Too Poor for Popcorn: The Skeleton Twins

Too Poor for Popcorn

The Skeleton Twins

WARNING! This film review is slutty with SPOILERS.

We were originally lured to the theater by the sole idea of Bill Hader and Kristin Wiig as siblings, and it was a dynamic that did not disappoint. The broad parameters of their relationship are laid out for us briefly: They haven’t spoken in over ten years; they lost their father to suicide and their mother to the New Age. We can see a deep rift between them, it is a distance that is quickly bridged with a string of inside jokes of a peculiar humor and fucking phenomenal dancing. Hader and Wiig have incredible chemistry and are delightful in every nuance and detail of their interactions. Maggie (Wiig) and Milo (Hader) weave together a safety net with which we feel comfortable exploring tragedy and complex issues.

Like that casual suicide thing.

The movie opens with Milo blasting music, drinking vodka and writing a suicide note (“To Whom It May Concern: See ya later”) before slitting his wrists. He then finds himself in the company of his sister, to whom he casually shrugs off his suicide attempt with what can only be described as the depth of a moral hangover. It’s a charming moment that is typical to their relationship. We quickly learn to love and accept Milo as a free spirit and--with a strange gut reaction we never finish processing-- trust his chaotic life choices. Even when we find ourselves, butts clenched and hands in fists, as he stands on the edge of a building all we can think is “Eek! Nooo! Phew! That was a close one.”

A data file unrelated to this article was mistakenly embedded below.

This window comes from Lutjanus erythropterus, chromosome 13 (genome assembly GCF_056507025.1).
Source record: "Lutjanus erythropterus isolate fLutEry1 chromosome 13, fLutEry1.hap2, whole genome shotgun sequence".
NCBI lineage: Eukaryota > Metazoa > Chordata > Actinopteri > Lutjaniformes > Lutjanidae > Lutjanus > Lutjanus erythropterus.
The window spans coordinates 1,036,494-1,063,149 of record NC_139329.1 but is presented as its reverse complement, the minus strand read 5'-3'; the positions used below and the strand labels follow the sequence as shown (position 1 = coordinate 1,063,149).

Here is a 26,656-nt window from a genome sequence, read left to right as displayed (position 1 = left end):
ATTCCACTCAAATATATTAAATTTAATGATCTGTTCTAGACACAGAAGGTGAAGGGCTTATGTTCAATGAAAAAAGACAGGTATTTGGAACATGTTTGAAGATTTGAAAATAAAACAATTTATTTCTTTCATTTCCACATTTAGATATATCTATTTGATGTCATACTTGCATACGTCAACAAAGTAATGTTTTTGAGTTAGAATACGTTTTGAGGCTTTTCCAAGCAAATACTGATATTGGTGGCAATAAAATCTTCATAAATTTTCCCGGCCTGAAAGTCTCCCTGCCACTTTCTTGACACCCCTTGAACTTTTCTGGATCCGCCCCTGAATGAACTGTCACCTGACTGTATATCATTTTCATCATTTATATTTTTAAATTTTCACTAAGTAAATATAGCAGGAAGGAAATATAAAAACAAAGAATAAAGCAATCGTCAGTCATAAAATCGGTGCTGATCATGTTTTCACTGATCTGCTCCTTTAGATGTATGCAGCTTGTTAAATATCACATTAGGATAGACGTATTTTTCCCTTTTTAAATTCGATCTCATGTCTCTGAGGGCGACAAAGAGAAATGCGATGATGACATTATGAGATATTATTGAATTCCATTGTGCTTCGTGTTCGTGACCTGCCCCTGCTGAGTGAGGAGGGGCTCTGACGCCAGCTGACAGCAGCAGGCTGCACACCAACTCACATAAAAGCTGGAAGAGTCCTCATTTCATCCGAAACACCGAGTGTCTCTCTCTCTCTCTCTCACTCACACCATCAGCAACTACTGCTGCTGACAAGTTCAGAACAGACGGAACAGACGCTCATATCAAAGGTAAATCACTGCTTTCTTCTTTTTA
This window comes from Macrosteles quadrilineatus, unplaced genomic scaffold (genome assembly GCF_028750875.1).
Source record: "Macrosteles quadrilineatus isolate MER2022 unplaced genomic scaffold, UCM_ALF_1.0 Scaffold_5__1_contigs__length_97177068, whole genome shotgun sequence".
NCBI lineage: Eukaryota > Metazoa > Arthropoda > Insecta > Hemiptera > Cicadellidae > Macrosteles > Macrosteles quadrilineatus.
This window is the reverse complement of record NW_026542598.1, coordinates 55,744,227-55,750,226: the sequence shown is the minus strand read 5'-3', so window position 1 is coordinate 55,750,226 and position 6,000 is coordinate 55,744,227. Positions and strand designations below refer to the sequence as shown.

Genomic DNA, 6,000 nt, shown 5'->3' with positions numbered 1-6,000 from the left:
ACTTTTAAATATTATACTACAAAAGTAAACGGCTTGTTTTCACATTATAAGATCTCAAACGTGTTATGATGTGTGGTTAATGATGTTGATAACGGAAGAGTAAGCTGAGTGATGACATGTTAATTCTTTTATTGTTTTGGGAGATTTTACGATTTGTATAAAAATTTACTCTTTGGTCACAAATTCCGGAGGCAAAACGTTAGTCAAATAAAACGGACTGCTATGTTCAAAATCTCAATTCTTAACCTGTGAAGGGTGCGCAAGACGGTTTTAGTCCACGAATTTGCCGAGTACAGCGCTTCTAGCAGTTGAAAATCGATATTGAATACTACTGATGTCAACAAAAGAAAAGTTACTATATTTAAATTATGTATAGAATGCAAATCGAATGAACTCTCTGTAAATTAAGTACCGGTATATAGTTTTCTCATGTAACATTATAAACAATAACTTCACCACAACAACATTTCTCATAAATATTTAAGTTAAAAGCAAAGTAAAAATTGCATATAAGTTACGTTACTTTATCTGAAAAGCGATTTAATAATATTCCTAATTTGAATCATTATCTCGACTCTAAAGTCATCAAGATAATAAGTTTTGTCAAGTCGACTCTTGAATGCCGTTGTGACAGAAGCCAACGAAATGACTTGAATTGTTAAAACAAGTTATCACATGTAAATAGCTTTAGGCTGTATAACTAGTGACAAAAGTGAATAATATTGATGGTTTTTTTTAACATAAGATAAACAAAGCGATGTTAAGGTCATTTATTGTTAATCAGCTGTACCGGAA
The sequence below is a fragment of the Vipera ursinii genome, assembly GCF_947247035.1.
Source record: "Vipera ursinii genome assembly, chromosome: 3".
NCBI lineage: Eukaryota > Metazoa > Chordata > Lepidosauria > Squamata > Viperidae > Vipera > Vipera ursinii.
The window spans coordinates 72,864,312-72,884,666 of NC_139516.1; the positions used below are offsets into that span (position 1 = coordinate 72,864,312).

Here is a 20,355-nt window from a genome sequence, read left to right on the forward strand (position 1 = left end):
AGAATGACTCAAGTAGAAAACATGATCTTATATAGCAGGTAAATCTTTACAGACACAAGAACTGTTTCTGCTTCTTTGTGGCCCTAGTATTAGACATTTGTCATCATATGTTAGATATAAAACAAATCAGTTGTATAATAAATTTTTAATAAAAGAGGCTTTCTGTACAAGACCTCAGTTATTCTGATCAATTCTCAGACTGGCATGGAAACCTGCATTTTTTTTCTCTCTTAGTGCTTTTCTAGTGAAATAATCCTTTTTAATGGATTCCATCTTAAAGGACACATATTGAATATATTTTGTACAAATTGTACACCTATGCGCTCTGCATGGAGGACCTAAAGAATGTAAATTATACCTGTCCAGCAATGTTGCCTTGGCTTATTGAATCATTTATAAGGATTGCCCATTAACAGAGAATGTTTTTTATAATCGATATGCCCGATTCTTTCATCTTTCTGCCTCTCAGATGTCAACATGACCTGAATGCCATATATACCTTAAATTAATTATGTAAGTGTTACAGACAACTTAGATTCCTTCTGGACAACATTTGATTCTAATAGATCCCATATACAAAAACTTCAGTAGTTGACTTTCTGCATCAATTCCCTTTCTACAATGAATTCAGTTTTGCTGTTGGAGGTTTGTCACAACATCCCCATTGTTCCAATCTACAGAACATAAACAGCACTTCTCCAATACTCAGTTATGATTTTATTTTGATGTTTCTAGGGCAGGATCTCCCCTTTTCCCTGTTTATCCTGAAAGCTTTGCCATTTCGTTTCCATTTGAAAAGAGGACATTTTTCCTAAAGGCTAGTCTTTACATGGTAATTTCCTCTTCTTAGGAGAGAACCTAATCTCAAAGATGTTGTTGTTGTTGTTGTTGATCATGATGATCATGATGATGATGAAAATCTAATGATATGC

This is unlike Maggie’s relationship to suicide. Maggie copes with her life through control, routine, and delicately crafting a sense of normalcy. Her first suicide attempt is interrupted by a phone call that leads her to Milo’s hospital bedside after HIS suicide attempt. She never shares the moment with her brother or husband. Instead, she proudly shares her carefully constructed life: the marriage, the house, the housewife hobbies and classes. When her dark secrets are out in the open for everyone to see, Maggie reacts first with anger, and then with inevitable guilt that takes her back into a depressive cycle and the urge  to end her life. It’s a weight that we as an audience carry with her.

 

 Illustration by Bo McGee; Blue pencil and photoshop; work in progress.

Illustration by Bo McGee; Blue pencil and photoshop; work in progress.

And then there’s that casual child molesting thing... 

We are introduced to Rich (Ty Burrell) through Milo’s perspective. We see him as an insecure man; Milo is completely dominant, almost pushy, about their relationship. It is with these terms already established that we learn about their previous relationship: A high school teacher’s romantic relationship with a 15 year old student. And we sort of accept it? As we shift in our seats uncomfortably we understand that all though we frequently think “ugh this guy” we are not meant to hate him. In fact, we are almost satisfied by Milo’s kind gesture during their last interaction. Never the less, we all take a breath of relief when Maggie’s character freaks out and addresses the severity of the situation. Because, dude, somebody fucking had too. And with both of their perspectives in our pockets, we are yet again left with a well thought out and rounded perspective of this particular child abuse representation.

The Skeleton Twins is a smart, sensible film, with brilliant performances from all actors involved and some fucking awesome gold fish symbolism. CheckThisOutBabe.com gives it a solid A-. It’s currently playing at the Century 9 San Francisco (in the Westfield Mall) and the Sundance Kabuki. Go see it, folks. You won’t regret it.